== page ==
Trade in Strangers: The Beginnings of Mass Migration to North America / Edition 1

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American historians have long been fascinated by the "peopling" of North America in the seventeenth century. Who were the immigrants, and how and why did they make their way across the ocean? Most of the attention, however, has been devoted to British immigrants who came as free people or as indentured servants (primarily to New England and the Chesapeake) and to Africans who were forced to come as slaves. Trade in Strangers focuses on the eighteenth century, when new immigrants began to flood the colonies at an unprecedented rate. Most of these immigrants were German and Irish, and they were coming primarily to the middle colonies via an increasingly sophisticated form of transport.
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Editorial Reviews

Tells the story of fundamental changes in the process of populating America in the 1700s, showing how first the German system of immigration developed, and then how Irish immigration altered to adopt the same pattern, focusing especially on the Delaware Valley. Looks at how the sea transportation industry took shape in the middle decades of the 18th century to service and profit from migration flows from various European territories. Includes an appendix of German immigrant voyages, 1683-1775. Annotation c. Book News, Inc., Portland, OR (
From the Publisher

“This monograph will be of interest to specialists in early American history and immigration history.”
—L. Scott Philyaw, History

“This is a valuable contribution to the study of immigration, ethnicity and the economy, and essential for historians of greater Pennsylvania. . . . This is a rich study of the peopling of North America that should be of widespread interest to specialists in many sub-disciplines of history.”
—Susan E. Klepp, Temple University Book Review

Trade in Strangers is an important addition to the study of mass migration.”
—Nupur Chaudhuri, International Migration Review

Trade in Strangers makes a useful contribution to our knowledge of colonial immigration, and raises many questions for future research.”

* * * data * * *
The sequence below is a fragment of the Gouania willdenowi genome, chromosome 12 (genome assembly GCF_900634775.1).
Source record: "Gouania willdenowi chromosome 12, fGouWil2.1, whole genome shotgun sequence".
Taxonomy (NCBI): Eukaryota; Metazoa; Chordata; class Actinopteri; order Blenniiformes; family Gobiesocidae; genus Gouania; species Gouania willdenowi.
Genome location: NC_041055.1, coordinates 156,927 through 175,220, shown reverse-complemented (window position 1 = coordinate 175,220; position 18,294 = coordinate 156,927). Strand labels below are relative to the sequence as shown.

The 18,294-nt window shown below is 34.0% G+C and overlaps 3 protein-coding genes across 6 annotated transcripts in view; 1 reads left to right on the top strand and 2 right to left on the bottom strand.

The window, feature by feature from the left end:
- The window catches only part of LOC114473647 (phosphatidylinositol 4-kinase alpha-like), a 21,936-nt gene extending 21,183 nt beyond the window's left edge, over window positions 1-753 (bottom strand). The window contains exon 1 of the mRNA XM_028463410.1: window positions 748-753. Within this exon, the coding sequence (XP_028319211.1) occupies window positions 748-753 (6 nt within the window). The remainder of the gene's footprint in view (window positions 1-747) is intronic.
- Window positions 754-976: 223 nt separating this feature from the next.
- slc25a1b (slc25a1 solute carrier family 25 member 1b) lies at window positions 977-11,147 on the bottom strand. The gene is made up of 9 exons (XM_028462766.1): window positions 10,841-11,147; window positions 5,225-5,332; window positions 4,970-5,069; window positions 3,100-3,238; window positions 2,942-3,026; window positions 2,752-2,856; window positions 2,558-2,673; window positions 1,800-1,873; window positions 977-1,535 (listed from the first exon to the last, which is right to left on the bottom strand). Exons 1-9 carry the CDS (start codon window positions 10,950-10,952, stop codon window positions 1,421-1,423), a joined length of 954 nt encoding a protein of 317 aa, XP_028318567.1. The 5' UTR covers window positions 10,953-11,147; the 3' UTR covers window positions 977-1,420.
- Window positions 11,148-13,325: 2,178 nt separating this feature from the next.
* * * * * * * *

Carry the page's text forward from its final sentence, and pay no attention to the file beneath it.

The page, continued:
—David W. Galenson, Journal of Interdisciplinary History

“Only a historian versed in the Dutch, English and German languages and armed with tenacity could accomplish such a carefully researched chronicle.”
—Simone A Wegge, EH.NET

Trade in Strangers is first a sharply focused, impressively researched monographic study of the movement of German-speaking settlers to eighteenth-century Pennsylvania. Based on detailed research in German, Dutch, English, and American archives, Trade in Strangers is clearly the best study we have of this important migration and will serve as the starting point for all future scholarship on the subject. . . . While this book is aimed at professional historians even those with a more casual interest in early America will find much of interest here. Wokeck presents the clearest description I have seen of the redemptioner system, and offers a compelling account of the experience of eighteenth-century transatlantic migrants. In sum, this is a first-rate book that deserves a large audience.”
—Russell R. Menard, Pennsylvania Magazine of History and Biography

“This monograph will be of interest to specialists in early American history and immigration history.”

—L. Scott Philyaw, History

Trade in Strangers is an important addition to the study of mass migration.”

—Nupur Chaudhuri, International Migration Review

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Product Details

  • ISBN-13: 9780271018331
  • Publisher: Penn State University Press
  • Publication date: 4/28/1999
  • Edition description: New Edition
  • Edition number: 1
  • Pages: 352
  • Product dimensions: 5.78 (w) x 9.00 (h) x 1.00 (d)

Meet the Author

Marianne S. Wokeck is Associate Professor of History at Indiana University/Purdue University at Indianapolis. She was previously Associate Editor of The Papers of William Penn and director of the Biographical Dictionary of Pennsylvania Legislators.

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Table of Contents

List of Maps and Figures
List of Tables
Introduction: A New Form of Transatlantic Migration
1 German Long-Distance Migration 1
2 The Flow and Composition of German Immigration to the American Colonies 37
3 The Trade in Migrants 59
4 The Ordeal of Relocation 113
5 Irish Immigration to the Delaware Valley 167
Conclusion: A Model for the Modern Era 221
Appendix German Immigrant Voyages, 1683-1775 239
Selected Bibliography 277
Index 311
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